Mike Masnick (profile) says:

Re: Re:

I found the following quote at the Volokh Conspiracy interesting given that it is a professional blog for attorneys:

Why did you find it “interesting” when that comment was written by *you*?

Separately, why is it “interesting” that such a comment would be on a professional blog for attorneys. The Volokh blog has linked to Techdirt multiple times in the past.

“As much as it pains me to do so, this is one subject where I must agree with Mr. Michael Masnick at his Techdirt website.

Why does it pain you to agree with me?

mr. bojangles says:


wow, there have to be some people from the NYT on here, acting like if the NYT goes down in flames that it will be the end of news! oh my!

actually i firmly believe that the world of news and opinion will greatly improve once these old dinosaurs finally go extinct. let’s not forget that these paid liars, as with all establishment outlets, are responsible for covering up massive crimes abroad and here on this giant piece of land often so creepily referred to as “home” by our loving overlords. they are 100% complicit in covering up theft and murder on an unbelievable scale. i think the disinformation “fog” will be greatly reduced once these behemoths have finally relinquished their last breaths.

and for all those complaining that no business model will work….this only reflects your own short-sightedness and lack of creativity. it’s the same giant wall that prevents you from conceiving of a world absent the extortion rackets and war profiteers. you think we NEED them. we need only to open the hearts and minds of people to the infinite possibilities….dont box yourself in with preconceived notions….never trust what anyone else tells you until it resonates with your own heart as true. freedom is here, we need only to reach out and take it.

Bradley Stewart (profile) says:

I Know That These Folks

should be paid for their work but this sort of thing is becoming more prevalent on the Web. We should not expect these people to work for nothing. The thing is I just don’t have the money for all these Web Sites. It’s not that I just won’t pay. I can’t afford to pay. Sorry New York Times and almost any other Web Sites that I enjoy getting my information from. I will just have to get it somewhere else on the Web for my monthly Web Service fee.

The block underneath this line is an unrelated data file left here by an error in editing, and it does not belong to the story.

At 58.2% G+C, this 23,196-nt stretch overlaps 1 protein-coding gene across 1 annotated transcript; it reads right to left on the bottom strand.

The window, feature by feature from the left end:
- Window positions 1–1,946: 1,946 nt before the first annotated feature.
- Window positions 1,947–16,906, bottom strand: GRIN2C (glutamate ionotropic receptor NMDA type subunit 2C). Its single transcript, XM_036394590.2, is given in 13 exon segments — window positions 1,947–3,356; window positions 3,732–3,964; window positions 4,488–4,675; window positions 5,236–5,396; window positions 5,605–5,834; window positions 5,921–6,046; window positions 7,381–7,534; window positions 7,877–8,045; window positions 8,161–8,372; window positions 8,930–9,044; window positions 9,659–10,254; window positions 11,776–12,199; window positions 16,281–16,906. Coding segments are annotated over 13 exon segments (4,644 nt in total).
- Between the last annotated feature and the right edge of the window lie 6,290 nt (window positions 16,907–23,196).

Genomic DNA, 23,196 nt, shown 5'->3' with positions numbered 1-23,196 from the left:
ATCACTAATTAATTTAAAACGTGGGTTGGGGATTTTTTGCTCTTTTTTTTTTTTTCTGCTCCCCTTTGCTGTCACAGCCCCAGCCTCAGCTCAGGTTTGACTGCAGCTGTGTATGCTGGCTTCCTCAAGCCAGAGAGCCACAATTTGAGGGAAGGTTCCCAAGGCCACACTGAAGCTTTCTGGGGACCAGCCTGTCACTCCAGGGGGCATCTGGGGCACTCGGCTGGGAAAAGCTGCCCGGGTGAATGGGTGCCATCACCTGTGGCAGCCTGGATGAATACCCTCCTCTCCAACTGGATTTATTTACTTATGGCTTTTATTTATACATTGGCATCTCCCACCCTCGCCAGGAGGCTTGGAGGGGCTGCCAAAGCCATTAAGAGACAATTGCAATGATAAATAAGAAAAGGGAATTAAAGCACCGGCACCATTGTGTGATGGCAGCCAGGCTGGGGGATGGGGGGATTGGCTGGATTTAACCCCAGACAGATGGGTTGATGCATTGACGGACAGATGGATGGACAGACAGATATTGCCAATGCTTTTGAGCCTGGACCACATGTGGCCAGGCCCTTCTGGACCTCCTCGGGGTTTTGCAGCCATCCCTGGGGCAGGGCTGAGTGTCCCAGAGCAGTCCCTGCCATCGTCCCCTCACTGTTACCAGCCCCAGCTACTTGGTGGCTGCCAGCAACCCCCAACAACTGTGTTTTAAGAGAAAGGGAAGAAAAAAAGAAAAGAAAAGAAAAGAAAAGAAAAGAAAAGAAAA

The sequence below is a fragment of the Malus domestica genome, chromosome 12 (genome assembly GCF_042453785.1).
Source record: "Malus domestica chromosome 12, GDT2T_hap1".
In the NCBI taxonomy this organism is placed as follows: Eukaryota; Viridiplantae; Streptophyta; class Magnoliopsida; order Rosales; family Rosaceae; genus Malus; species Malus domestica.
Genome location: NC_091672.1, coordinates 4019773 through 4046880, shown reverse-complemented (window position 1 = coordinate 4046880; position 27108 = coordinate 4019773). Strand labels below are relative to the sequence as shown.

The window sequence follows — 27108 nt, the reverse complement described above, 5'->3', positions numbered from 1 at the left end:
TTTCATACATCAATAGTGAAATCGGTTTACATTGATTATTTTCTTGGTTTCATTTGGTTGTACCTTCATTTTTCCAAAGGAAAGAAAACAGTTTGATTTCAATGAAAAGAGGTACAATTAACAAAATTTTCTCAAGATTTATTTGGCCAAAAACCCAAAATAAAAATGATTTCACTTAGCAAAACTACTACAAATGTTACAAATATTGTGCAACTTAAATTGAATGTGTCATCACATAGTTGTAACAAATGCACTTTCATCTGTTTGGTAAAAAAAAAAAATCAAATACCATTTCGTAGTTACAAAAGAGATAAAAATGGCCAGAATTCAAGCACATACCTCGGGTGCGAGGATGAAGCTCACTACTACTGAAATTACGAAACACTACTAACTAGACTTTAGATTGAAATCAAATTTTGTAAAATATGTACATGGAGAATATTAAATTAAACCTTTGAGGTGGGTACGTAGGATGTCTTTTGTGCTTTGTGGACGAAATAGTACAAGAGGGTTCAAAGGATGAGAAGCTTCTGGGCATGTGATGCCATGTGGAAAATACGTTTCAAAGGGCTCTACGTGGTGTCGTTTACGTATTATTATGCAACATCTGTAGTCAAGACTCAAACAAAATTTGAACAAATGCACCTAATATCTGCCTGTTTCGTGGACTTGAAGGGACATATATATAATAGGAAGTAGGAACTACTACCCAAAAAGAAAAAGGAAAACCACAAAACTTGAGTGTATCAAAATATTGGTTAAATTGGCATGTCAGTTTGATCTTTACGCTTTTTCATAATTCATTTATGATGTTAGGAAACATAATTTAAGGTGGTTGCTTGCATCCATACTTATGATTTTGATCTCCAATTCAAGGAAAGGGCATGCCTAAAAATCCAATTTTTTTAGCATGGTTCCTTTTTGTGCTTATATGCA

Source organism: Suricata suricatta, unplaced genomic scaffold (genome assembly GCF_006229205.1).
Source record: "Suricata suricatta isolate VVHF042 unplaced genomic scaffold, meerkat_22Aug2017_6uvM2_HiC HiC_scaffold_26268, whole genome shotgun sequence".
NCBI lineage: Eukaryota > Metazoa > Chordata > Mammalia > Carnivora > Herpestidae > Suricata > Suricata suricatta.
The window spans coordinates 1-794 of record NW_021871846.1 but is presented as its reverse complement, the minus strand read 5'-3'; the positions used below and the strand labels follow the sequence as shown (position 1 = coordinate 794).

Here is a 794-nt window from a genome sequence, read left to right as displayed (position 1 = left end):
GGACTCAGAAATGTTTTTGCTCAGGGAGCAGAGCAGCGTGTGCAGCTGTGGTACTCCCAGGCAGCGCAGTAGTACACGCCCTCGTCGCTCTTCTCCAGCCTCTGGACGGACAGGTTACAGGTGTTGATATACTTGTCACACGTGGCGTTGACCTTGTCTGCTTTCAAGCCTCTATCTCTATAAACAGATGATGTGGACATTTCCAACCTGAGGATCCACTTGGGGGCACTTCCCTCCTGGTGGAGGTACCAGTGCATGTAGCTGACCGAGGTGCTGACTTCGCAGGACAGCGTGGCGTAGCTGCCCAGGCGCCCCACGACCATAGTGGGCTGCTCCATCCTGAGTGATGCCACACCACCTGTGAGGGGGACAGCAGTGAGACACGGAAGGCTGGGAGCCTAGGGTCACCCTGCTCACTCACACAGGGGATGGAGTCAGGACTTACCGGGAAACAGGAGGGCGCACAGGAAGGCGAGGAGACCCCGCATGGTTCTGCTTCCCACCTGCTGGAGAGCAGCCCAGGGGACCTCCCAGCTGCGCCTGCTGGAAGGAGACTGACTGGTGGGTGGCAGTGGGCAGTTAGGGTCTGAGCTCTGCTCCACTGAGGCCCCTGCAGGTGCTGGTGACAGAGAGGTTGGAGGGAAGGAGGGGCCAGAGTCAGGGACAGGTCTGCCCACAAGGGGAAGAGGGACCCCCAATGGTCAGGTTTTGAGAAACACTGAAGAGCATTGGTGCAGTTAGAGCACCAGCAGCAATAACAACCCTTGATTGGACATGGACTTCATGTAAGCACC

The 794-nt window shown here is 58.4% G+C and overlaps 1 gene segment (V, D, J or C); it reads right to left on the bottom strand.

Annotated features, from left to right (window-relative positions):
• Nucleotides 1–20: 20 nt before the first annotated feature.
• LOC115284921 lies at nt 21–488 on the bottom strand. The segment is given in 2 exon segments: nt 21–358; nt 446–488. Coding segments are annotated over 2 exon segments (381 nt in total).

Anonymous Coward says:

I think a previous poster said it best, those that are producing an item tend to value their work and as such seek compensation for that. Those that don’t produce , don’t really see it.

I’ll just trot on down to your job at the office, the store, the studio or whereever and do your job completely free. Then when you’re fired because the boss is saving money on my free services I’ll laugh. Then when the day comes that everyone follows this path and no one can afford anything and we’re all out of a job….see where I’m going with this?

Now you can argue that you can get your information elsewhere, well bloggers get all their stuff somewhere right? I’d say the amount of re-posting opinionated bloggers overwhelmingly outnumbers the few bloggers who actually fancy themselves investigative journalists.

Sure you might like catching up on brand “X” blog, but what’ll happen when brand “X” has to do the work themselves, finance themselves, and live? cough cough paywalls again.


Anonymous Coward says:

working in web development I’m constantly amazed at how much advertisers spend on ads and how barely effective they are. When’s the last time you clicked on a banner ad let alone bought something after that? I never have and I know alot of people who haven’t either what with all the ad blocking software out there.

If advertisers ever wake up to web advertising rather than listen to what their contracted marketing team spits out, the web will change immediately.

unlapped_dog says: